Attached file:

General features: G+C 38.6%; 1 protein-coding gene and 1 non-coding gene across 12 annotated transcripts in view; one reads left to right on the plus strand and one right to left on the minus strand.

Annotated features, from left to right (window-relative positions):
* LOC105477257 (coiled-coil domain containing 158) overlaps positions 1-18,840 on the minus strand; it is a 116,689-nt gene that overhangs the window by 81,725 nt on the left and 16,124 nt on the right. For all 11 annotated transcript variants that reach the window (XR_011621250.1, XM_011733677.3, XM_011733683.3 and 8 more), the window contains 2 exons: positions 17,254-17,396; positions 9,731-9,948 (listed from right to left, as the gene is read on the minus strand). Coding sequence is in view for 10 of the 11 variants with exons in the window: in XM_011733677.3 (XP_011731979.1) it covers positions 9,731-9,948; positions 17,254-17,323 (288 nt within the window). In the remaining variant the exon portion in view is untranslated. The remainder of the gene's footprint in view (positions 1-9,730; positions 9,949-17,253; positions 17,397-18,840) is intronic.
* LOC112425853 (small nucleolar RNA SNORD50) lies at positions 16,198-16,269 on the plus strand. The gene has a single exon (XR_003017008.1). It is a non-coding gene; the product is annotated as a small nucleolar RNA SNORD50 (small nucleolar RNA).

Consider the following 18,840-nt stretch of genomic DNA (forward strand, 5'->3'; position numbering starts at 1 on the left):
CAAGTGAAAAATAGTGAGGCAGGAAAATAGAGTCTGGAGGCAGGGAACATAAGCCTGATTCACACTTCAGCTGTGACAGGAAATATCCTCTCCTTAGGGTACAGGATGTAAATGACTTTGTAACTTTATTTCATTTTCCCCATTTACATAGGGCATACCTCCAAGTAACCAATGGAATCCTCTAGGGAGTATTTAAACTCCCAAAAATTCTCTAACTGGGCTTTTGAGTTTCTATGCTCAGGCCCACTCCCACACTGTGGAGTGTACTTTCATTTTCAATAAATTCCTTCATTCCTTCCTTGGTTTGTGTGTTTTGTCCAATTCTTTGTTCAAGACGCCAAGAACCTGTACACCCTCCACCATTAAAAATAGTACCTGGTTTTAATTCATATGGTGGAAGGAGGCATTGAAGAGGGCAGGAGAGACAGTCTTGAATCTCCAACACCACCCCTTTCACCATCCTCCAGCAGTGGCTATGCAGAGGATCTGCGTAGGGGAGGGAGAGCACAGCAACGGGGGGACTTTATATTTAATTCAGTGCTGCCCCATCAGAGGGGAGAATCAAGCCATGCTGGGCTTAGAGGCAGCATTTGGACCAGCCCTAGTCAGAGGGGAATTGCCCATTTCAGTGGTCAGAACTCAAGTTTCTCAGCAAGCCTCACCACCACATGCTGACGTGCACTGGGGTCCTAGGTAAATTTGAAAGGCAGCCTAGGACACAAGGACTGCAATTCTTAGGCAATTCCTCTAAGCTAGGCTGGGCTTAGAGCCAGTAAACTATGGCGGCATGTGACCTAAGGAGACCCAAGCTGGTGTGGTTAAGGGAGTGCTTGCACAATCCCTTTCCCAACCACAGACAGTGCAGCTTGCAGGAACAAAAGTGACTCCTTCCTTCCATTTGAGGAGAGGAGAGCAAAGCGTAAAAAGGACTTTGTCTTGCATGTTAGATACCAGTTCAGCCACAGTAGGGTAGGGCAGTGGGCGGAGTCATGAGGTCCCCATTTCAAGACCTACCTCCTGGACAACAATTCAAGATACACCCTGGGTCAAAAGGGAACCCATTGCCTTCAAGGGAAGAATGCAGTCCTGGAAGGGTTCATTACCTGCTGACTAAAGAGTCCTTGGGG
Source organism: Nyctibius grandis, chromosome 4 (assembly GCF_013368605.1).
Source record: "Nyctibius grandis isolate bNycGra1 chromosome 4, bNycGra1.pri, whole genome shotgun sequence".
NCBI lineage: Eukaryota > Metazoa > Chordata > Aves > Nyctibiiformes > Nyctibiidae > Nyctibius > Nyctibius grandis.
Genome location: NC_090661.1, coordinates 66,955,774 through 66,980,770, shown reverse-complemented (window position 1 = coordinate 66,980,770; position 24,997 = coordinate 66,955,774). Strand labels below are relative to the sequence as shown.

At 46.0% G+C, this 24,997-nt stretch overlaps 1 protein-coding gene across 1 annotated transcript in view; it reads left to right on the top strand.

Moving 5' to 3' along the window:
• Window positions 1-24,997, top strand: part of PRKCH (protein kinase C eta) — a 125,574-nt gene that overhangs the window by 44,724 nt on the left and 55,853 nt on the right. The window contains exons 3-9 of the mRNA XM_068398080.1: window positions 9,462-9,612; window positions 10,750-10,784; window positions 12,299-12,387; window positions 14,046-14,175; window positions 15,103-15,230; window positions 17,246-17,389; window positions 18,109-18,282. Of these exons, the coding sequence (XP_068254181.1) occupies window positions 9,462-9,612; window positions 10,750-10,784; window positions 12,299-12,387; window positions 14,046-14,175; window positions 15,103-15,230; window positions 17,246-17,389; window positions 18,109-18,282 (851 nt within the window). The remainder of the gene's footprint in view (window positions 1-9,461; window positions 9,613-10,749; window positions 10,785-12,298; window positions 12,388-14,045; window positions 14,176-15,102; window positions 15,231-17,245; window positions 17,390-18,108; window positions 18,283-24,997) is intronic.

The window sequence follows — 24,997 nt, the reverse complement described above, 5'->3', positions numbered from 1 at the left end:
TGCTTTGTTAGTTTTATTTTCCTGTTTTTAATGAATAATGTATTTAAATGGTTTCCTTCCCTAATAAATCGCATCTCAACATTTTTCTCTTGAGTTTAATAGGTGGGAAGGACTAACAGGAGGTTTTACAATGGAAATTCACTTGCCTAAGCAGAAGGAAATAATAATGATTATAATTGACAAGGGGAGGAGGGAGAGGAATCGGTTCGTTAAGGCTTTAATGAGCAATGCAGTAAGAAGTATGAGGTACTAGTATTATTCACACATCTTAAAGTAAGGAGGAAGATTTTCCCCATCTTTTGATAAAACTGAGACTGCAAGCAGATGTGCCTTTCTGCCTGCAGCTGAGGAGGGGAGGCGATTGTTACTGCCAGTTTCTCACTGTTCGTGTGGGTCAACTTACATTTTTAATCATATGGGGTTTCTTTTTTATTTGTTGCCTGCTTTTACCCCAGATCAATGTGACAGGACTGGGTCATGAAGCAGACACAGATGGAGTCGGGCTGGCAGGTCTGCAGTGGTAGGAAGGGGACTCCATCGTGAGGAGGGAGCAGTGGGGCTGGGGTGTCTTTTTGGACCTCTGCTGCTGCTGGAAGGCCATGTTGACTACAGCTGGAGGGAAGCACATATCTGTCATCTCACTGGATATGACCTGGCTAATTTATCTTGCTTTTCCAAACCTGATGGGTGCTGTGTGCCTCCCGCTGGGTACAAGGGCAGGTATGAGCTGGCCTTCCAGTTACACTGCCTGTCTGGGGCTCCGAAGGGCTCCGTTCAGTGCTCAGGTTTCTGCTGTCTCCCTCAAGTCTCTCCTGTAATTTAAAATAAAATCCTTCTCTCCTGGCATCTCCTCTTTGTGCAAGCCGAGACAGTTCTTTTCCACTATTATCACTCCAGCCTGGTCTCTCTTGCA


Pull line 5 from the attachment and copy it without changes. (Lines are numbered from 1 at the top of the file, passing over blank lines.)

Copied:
Consider the following 18,840-nt stretch of genomic DNA (forward strand, 5'->3'; position numbering starts at 1 on the left):